This installment in the series features Dr. Francis-McBarnette, a female doctor dedicated to helping African Americans through her research and treatment of sickle cell disease. The book is part affirmations, part science introduction, and part biography. Dr. Francis-McBarnette, a woman who hailed from Jamaica, entered Yale’s medical school at the age of 19. She was also only the second black woman at the school. Depicted as a young girl, Yvette, takes the reader through her life and explains that when she saw the impact sickle cell disease had on people and families she became determined to help manage the disease. She emphasizes the hard work she put into her studies and her life in order to accomplish the things she did and she encourages readers to do the same. She also gives a simple lesson on how sickle cell disease works. Not so long as to confuse or bore readers, not so short as to be uninformative. Perfect for budding scientists.

While the book is a snippet of a great woman’s life, it also provides many parents with an opportunity to talk to their children about how incredible her accomplishments were because of the color of her skin. She worked hard and also overcame obstacles that normally held women and people of color back. It makes her story all the more amazing.

The text in the book is spare enough that it will keep younger audiences engaged. For children curious for more about her, tearchers, librarians or parents can help them research her further online. But the book stands on its own, whetting children’s appetites for learning about less well-known historical figures that are probably passed over because of their race and/or gender. This is the kind of representation we need more of in children’s books (and grown up books too, to be honest). We need to have young women of color on the covers of picture books. We need to be reading books about women in science and especially women of color in science to all kids, not just kids of color.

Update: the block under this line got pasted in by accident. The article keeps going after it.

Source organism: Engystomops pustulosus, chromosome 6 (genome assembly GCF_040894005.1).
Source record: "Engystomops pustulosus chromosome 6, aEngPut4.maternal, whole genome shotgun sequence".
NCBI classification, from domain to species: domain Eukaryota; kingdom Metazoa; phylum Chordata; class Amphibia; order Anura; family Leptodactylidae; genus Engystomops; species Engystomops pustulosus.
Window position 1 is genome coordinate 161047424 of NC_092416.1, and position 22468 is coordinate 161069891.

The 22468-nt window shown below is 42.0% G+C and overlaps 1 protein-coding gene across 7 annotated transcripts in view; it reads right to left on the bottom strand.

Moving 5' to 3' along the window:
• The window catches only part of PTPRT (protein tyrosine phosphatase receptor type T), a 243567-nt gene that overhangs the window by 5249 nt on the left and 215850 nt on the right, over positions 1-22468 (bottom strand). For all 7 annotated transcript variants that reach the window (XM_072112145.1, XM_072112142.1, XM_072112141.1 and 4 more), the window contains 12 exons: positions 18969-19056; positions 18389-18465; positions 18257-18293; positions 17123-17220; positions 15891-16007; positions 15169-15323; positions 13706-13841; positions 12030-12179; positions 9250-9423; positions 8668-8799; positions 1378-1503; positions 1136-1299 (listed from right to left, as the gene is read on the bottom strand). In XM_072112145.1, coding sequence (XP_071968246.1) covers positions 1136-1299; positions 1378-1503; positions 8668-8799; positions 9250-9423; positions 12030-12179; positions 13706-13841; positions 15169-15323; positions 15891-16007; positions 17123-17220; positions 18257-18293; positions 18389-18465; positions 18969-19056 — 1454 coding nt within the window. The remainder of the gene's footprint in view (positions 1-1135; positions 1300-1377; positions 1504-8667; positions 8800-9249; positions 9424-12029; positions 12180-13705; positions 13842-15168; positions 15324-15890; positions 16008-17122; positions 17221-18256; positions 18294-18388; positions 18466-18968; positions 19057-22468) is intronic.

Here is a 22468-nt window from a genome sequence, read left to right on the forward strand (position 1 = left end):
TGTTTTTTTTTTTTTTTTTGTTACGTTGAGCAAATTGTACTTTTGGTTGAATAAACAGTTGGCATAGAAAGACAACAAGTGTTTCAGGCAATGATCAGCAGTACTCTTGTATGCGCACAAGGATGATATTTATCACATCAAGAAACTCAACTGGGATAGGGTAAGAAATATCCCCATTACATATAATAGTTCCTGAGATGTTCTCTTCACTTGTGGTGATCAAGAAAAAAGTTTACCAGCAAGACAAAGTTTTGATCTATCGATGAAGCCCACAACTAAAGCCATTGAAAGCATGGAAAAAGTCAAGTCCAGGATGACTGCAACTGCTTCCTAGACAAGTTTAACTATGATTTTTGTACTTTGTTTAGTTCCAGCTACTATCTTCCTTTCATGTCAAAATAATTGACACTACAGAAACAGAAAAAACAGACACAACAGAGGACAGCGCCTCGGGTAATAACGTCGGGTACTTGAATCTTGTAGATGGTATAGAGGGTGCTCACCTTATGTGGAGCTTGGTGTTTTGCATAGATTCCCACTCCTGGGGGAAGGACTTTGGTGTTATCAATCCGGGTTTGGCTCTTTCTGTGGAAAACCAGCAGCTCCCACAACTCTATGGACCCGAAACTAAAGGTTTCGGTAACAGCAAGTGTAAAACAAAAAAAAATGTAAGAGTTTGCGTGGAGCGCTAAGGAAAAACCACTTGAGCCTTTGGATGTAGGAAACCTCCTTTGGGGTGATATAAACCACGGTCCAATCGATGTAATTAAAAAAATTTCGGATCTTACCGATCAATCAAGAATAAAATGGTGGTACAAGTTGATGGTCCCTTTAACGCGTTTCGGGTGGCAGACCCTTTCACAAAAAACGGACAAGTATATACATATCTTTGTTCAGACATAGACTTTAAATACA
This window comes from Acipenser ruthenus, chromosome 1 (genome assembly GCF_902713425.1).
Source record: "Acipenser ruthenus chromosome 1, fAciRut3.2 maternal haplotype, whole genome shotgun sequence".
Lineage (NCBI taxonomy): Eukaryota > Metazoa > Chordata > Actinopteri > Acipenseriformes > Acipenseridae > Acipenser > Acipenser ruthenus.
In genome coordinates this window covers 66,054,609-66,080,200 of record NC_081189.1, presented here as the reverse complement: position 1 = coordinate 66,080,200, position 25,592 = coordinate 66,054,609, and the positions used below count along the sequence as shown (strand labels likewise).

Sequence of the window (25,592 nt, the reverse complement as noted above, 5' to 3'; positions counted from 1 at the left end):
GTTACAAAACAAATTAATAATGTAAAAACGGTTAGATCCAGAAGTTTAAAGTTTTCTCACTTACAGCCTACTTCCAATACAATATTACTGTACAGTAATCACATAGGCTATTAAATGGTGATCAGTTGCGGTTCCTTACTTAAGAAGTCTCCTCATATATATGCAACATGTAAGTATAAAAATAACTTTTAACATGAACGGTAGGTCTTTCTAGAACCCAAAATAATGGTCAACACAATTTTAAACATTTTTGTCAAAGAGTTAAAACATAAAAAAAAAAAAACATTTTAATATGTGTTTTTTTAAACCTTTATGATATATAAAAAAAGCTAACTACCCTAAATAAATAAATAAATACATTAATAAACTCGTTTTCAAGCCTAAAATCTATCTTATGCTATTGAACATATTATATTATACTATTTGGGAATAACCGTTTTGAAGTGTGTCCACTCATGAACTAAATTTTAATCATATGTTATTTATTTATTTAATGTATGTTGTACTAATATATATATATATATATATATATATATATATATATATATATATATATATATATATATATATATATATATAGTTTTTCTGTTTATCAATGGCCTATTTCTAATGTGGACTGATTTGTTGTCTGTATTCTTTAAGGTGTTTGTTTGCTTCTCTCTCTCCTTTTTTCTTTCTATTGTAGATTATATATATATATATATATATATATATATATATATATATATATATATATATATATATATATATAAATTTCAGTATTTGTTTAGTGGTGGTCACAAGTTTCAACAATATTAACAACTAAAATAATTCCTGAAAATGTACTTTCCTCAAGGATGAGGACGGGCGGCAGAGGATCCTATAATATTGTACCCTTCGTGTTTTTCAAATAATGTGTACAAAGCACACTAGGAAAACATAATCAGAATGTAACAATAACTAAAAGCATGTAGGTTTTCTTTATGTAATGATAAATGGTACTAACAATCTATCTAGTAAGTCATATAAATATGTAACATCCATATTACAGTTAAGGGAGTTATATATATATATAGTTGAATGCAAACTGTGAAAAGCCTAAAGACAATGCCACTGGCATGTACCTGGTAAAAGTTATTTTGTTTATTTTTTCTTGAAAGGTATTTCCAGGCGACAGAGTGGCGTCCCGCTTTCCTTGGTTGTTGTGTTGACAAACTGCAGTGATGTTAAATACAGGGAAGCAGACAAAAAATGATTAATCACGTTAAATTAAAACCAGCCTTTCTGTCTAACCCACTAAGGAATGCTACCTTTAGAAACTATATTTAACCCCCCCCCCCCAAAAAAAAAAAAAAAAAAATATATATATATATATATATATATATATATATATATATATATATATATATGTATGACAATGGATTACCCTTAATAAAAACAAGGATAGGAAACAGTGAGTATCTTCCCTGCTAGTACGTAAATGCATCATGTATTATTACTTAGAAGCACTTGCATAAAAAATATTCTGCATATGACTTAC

Libraries, classrooms, and home collections need to be considering the “Snippet in the Life of” series. Melanin Origins is now releasing all of them in both paper- and hardback and they are super affordable. They need to be on our shelves showing all children that it wasn’t just white men who made history. There were plenty of other heroes out there working to make the world a better place. Before you turn your nose up at books published outside traditional channels consider the lack of diversity in the books available through those channels. This book in particular shows children that a disease that affects many black and African American people is and was important enough to be studied, addressed, and managed. It also fits the bill for promoting STEM/STEAM education, particularly with girls (so it’s really on point :) ). I also recommend the book for families affected by sickle cell disease. It’s a great introduction for young children to understand what the disease is and why they may be getting the treatment they are.

Disclosure: I was sent a review copy by the publisher, Melanin Origins, in exchange for an honest review.

Purchase the book here (not affiliate links):

On IndieBound: paperback and hardback

On Amazon as an ebook.

On Melanin Origins website

Final note: If you do purchase this book, please post a review of it on Amazon. This will help other folks find the book and know that it’s worth purchasing. If you use any other book services like GoodReads or your local library’s online catalog be sure to post a review there too! And if your local library doesn’t have a copy, request that they purchase one.